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Mergers and innovation in the Pharmaceutical Industry

Published: 20 February 2024

Professor Carmine Ornaghi led research into the potential detrimental effects of mergers and acquisitions (M&As) on research and development expenditure and innovation output in the pharmaceutical industry. This has informed and shaped merger enforcement policies of the European Commission (EC), leading to a closer scrutiny of recent merger deals and the adoption of more stringent EC remedies.

Prof Ornaghi’s research challenges the widely-held claims that M&As can unlock knowledge synergies in research and development among the research teams of acquirers and targets and calls into question the benefit of such deals for consumers.

Research by pharmaceutical firms is a driver of medical advancements and well-being. Over the last three decades the pharma industry has been shaped by a substantial number of mergers and acquisitions. Many of the world’s biggest drug companies, such as Pfizer and GlaxoSmithKline, have been built through a succession of consolidations.

Prof Carmine Ornaghi started to investigate the effects of these acquisition deals on the innovation of pharmaceutical firms during his PhD thesis in 2004. The effects of these acquisition deals on R&D efforts and innovation output of the firms had received little attention by academics and competition authorities.

Matching financial data on R&D expenditure with patent data of pharmaceutical firms, Prof Ornaghi’s research aimed at assessing the causal effects of mergers on early-stage innovation. He compared the research of merged firms to a control group of non-merging firms. A robust finding from his research was that on average, mergers do not generate synergy of knowledge and innovation. Instead, such deals may even have a detrimental effect on incentives to innovate.

Further findings showed that acquirers are more likely to target firms with similar technology or drug portfolios, and higher technology relatedness of merging firms is negatively correlated with their post-merger R&D investments. As a result, several mergers may not only contribute to higher prices of marketed drugs, but also less incentives to develop new treatments. 

Prof Ornaghi is still doing active research on the effect of M&As on innovation in the Pharmaceutical sector. In his latest study based on inventor-level data, he finds that the post-merger decrease in patenting observed using firm-level data, is linked to two factors:

  • There is a halt in the research activity of certain scientists, indicating a loss of human capital due to inventors' exits.
  • There is also a migration of inventors from target firms to other research labs, indicating a reallocation of human capital to possibly less productive activities.

Prof Ornaghi’s findings were recognised by the European Commission (EC): the Chief Economist of the Directorate-General for Competition described his initial article as “one of the very few (if not the only) papers which were addressing the question of the effects of mergers on innovation”.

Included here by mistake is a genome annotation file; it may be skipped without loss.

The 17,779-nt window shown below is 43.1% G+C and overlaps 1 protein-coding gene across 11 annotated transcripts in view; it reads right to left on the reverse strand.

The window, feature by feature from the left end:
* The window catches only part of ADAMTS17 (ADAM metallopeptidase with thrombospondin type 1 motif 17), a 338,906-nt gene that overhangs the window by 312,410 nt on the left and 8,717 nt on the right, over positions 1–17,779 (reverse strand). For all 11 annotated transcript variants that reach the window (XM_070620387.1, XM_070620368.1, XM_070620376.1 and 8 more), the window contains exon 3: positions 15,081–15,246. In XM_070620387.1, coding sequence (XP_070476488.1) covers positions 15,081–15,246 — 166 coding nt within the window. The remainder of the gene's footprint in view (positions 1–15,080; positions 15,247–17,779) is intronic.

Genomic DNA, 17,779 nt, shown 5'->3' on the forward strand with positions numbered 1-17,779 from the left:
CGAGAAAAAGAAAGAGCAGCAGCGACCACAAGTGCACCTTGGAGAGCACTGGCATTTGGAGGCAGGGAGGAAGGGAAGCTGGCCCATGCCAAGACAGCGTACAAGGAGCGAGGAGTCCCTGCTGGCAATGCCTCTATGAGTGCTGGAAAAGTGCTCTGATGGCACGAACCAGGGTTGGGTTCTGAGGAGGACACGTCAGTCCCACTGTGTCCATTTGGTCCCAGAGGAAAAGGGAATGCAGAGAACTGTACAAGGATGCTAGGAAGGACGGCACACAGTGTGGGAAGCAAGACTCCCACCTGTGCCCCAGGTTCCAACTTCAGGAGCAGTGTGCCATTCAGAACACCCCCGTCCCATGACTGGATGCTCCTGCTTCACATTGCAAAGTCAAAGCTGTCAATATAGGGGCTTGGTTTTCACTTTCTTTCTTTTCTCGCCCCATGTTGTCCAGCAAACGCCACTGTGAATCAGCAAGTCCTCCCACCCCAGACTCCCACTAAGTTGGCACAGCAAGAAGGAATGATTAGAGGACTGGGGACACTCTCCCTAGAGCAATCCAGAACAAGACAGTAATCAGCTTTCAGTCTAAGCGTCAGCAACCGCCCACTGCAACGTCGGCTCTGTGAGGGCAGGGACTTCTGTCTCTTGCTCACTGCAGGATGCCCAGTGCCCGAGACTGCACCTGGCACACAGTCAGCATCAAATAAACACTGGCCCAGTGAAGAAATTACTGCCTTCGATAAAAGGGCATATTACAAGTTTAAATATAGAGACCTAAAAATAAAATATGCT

Over the last few years, the EC has taken a more rigorous stance on assessing the effects of mergers on innovation, in line with the findings by Prof Ornaghi’s research. Most notably, the 2017 Dow/Dupont merger and the 2018 Bayer/Monsanto merger, two of the largest deals within recent years, were cleared after imposing remedies worth billions of Euros to remove problematic overlapping between the parties

Based on his papers on mergers and innovation, Prof Ornaghi was asked by senior officials at the EC Directorate-General for Competition to act as an academic advisor for their 2017 feasibility study on the microeconomic impact of enforcement of competition policies on innovation. 

In this advisory capacity, Prof Ornaghi worked with a selected small group of economists to define a methodology in order to retrospectively evaluate the impact of mergers on innovation.

 Prof Ornaghi has also worked as academic advisor on a second EC research project between 2018 and 2019, “Study on the impact of mergers and acquisitions in the Pharmaceutical Industry”, the outputs from which were circulated widely within the relevant Directorates-General within the EC.

More recently, Prof Ornaghi was invited to the round table on "The Future of Pharmaceuticals: Examining the Analysis of Pharmaceutical Mergers" organized by the (US) Federal Trade Commission in collaboration with the (EU) Directorate General for Competition and the (UK) Competition and Markets Authority and he has also discussed and presented his work to economists working at the DG Comp and CMA.

Innovation is a key driver of firms’ productivity increase, product quality improvements and economic growth more generally. Mergers can play an important role in fostering or supressing innovation. Prof Ornaghi’s research shows that, in the pharmaceutical industry, mergers are often associated with a significant decrease in R&D expenditures and in patent output coupled with a significant reduction of human capital due to the exit and departure of scientists. These dynamics are responsible for a substantial loss in social welfare, to the extent that these scientists could have produced new knowledge instrumental for the development of more cost-effective treatments.

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